The Soup Simmering Trick That Gives Nuts A Game-Changing Texture

Nuts of all varieties are notoriously crunchy and are often toasted or roasted in cooking to further accentuate their inherent texture. On the other end of the nut transformation spectrum is to completely pulverize them in order to make a spreadable nut butter. However, there is a middle path that may just lead to nutty enlightenment: If you grab a handful of your favorite nuts and toss them into a simmering stew or soup, they'll take on a velvet-like texture that is tender but with a nice chew.

This technique is nothing new, and it's commonly deployed in various cuisines of Asia, Africa, and Eastern Europe. Just a few examples include tong sui, a balancing sweet soup that often includes nuts and seeds, and the Senegalese peanut stew mafé. Yet no special recipe is required to test out this velvet nut texture. Nuts can be easily added into your favorite standby soup — here's how.

Toss a handful of nuts into your favorite soup

The next time you're simmering your favorite stew or soup on the stovetop and you spot a jar of almonds (or any other nuts) sitting neglected in your pantry or refrigerator, just pour out about a handful and add them to the pot. No chopping is needed, and there is no risk of overcooking the nuts, though peanuts and cashews will soften in 20 minutes. After 40 minutes, the simmering nuts will reach an extremely tender state.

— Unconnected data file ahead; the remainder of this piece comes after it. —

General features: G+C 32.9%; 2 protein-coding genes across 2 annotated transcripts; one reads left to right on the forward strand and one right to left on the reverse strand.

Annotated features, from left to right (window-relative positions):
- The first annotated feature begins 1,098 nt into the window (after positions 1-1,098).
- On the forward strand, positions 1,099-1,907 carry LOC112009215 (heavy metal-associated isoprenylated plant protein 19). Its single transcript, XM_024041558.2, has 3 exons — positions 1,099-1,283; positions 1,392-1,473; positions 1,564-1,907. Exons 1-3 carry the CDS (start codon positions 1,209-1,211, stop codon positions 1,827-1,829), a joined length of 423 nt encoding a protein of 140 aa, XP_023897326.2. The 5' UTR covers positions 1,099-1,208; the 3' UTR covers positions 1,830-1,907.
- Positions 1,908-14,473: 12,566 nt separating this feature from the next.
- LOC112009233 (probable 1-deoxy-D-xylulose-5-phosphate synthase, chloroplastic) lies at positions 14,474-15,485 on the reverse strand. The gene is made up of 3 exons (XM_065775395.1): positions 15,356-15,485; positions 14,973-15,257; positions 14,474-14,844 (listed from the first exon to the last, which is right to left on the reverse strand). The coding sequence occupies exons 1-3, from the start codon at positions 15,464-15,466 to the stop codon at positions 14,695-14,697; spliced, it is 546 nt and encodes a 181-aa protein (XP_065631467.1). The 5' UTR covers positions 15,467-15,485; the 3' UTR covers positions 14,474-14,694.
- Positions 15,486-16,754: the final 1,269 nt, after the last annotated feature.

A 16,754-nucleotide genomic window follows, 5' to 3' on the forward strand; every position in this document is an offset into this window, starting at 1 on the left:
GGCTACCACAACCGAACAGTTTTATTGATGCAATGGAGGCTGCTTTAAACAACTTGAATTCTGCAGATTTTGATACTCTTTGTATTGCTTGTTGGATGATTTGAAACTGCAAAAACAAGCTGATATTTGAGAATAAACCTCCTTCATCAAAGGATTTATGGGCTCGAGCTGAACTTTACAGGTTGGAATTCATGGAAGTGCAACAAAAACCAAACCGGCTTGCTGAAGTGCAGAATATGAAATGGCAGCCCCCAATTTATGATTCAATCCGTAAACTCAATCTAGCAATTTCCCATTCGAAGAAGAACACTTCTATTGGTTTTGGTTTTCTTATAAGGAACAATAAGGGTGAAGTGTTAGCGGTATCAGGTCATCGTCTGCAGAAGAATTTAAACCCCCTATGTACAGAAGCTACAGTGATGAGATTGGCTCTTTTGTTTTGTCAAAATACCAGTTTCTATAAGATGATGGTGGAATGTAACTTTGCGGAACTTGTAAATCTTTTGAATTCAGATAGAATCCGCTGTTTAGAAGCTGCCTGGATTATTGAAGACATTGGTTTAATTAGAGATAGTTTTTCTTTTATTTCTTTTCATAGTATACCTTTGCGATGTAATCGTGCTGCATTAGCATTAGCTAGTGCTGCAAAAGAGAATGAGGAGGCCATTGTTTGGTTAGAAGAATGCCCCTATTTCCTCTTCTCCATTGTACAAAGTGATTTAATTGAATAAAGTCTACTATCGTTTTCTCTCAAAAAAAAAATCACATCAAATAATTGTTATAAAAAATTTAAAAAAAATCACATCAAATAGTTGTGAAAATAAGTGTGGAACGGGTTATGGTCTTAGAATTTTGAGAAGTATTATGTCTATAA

For larger nuts like walnuts or pecans, you may want to break them up into pieces before adding them to your stew if you're short on cooking time, or you can use a slow cooker or Instant Pot to make sure your nut of choice reaches your desired level for a soft, chewy bite. Don't be afraid to experiment with traditional recipes either, as walnuts may prove to be an unexpected yet delightful contrast to something as standard as chicken soup.